ZENOBIA SHROFF (MUNEEBA KHAN) I think [Muneeba is] protecting her from a lot of things. She’s protecting her from herself. Muneeba thinks she’s too much in this fantasy world, but then she’s protecting her from other things that I can’t tell you about.
SAAGAR SHAIKH (AAMIR KHAN) Kamala is definitely a lot smarter than Aamir, but Aamir doesn’t believe that. Aamir thinks, “Hey, I’m older, so I’m smarter.” He’s a lot more aloof, and Kamala is really sharp, and so she knows how to play him. She knows how to tell him a thing, and she knows what he’ll believe. He cares about her [and] wants to protect her, but she doesn’t need the protecting. She’ll let him believe he’s doing his job while going around from the back door and doing whatever she wanted to do.
On Kamala’s relationship with her friends…
YASMEEN FLETCHER (NAKIA) Being able to play such a strong and vocal character [like Nakia] who is opinionated, not afraid to say that and be sarcastic and poke around with her friends and just be super sure of who she is is important for Kamala to see in her journey and feel more comfortable with herself. But also, hopefully, so many young viewers get to see such a young girl feel strong and sure of herself and confident and the way that she presents herself. [It’s] truly an honor, but it’s extremely important and something that I wish I watched growing up.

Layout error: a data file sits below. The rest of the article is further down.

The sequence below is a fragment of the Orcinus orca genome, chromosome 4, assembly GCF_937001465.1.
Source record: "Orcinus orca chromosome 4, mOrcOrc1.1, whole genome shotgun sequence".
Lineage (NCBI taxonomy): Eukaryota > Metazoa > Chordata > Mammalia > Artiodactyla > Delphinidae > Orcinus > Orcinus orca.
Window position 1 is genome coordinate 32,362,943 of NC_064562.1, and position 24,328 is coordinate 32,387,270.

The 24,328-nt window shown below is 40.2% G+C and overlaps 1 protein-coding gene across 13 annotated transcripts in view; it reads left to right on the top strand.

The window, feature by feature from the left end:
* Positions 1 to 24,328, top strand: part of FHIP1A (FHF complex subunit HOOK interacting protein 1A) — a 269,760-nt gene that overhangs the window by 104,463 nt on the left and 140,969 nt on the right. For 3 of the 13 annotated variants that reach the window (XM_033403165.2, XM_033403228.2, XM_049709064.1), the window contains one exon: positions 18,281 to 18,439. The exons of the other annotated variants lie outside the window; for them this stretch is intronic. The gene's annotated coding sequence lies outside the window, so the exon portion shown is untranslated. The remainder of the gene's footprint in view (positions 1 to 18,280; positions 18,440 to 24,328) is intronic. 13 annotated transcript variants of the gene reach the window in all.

MATT LINTZ (BRUNO) [Bruno is] a genius: very smart, high IQ, and he lives on top of Circle Q. He’s got his little spot. It’s not the nicest spot. He has a pullout bed with probably not the softest pillows, but he has a workbench where he’s working on stuff. He’s an inventor. He loves doing that type of stuff and anything to help the people he loves.
RISH SHAH (KAMRAN) He’s definitely the new boy in town and immediately shakes up all of the dynamics and relationships that [Kamala] already has. With Bruno, for example, when she meant to be focusing on her training, and he comes in and just hits it off with Kamala. They can relate on a level that she hasn’t before with other people when it comes to sharing her culture and being able to code-switch with him and talk about Bollywood films… There is mystery to him. We’ll have to wait and see where it goes from there.